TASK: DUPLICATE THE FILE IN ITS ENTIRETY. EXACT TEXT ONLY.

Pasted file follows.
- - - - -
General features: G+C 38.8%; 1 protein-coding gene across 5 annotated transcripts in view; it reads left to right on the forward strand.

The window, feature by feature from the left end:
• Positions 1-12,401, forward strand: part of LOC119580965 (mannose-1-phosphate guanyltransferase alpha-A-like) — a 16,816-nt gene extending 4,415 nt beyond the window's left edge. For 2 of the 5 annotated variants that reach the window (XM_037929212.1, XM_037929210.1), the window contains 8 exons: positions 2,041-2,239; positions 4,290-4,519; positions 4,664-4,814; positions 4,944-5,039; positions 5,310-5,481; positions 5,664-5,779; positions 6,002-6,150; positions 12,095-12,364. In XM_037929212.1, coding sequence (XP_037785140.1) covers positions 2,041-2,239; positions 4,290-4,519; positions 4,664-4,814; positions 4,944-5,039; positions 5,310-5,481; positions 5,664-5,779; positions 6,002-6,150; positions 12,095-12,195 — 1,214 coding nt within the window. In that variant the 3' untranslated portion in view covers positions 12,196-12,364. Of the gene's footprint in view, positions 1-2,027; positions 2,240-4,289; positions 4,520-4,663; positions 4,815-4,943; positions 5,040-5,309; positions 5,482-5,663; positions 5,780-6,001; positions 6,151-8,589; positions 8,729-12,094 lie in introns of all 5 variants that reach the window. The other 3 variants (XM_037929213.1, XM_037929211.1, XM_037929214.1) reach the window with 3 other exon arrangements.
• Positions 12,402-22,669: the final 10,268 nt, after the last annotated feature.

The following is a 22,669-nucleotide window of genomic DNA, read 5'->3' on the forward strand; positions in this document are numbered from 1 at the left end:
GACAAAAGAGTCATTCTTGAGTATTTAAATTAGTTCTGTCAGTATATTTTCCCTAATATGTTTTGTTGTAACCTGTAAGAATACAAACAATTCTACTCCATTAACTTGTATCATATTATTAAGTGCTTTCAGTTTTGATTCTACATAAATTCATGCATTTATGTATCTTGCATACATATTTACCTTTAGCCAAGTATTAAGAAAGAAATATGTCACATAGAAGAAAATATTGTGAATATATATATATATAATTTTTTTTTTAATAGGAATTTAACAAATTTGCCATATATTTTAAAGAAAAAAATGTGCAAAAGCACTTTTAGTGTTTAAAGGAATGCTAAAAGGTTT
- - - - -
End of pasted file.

General features: G+C 38.8%; 1 protein-coding gene across 5 annotated transcripts in view; it reads left to right on the forward strand.

The window, feature by feature from the left end:
• Positions 1-12,401, forward strand: part of LOC119580965 (mannose-1-phosphate guanyltransferase alpha-A-like) — a 16,816-nt gene extending 4,415 nt beyond the window's left edge. For 2 of the 5 annotated variants that reach the window (XM_037929212.1, XM_037929210.1), the window contains 8 exons: positions 2,041-2,239; positions 4,290-4,519; positions 4,664-4,814; positions 4,944-5,039; positions 5,310-5,481; positions 5,664-5,779; positions 6,002-6,150; positions 12,095-12,364. In XM_037929212.1, coding sequence (XP_037785140.1) covers positions 2,041-2,239; positions 4,290-4,519; positions 4,664-4,814; positions 4,944-5,039; positions 5,310-5,481; positions 5,664-5,779; positions 6,002-6,150; positions 12,095-12,195 — 1,214 coding nt within the window. In that variant the 3' untranslated portion in view covers positions 12,196-12,364. Of the gene's footprint in view, positions 1-2,027; positions 2,240-4,289; positions 4,520-4,663; positions 4,815-4,943; positions 5,040-5,309; positions 5,482-5,663; positions 5,780-6,001; positions 6,151-8,589; positions 8,729-12,094 lie in introns of all 5 variants that reach the window. The other 3 variants (XM_037929213.1, XM_037929211.1, XM_037929214.1) reach the window with 3 other exon arrangements.
• Positions 12,402-22,669: the final 10,268 nt, after the last annotated feature.

The following is a 22,669-nucleotide window of genomic DNA, read 5'->3' on the forward strand; positions in this document are numbered from 1 at the left end:
GACAAAAGAGTCATTCTTGAGTATTTAAATTAGTTCTGTCAGTATATTTTCCCTAATATGTTTTGTTGTAACCTGTAAGAATACAAACAATTCTACTCCATTAACTTGTATCATATTATTAAGTGCTTTCAGTTTTGATTCTACATAAATTCATGCATTTATGTATCTTGCATACATATTTACCTTTAGCCAAGTATTAAGAAAGAAATATGTCACATAGAAGAAAATATTGTGAATATATATATATATAATTTTTTTTTTAATAGGAATTTAACAAATTTGCCATATATTTTAAAGAAAAAAATGTGCAAAAGCACTTTTAGTGTTTAAAGGAATGCTAAAAGGTTT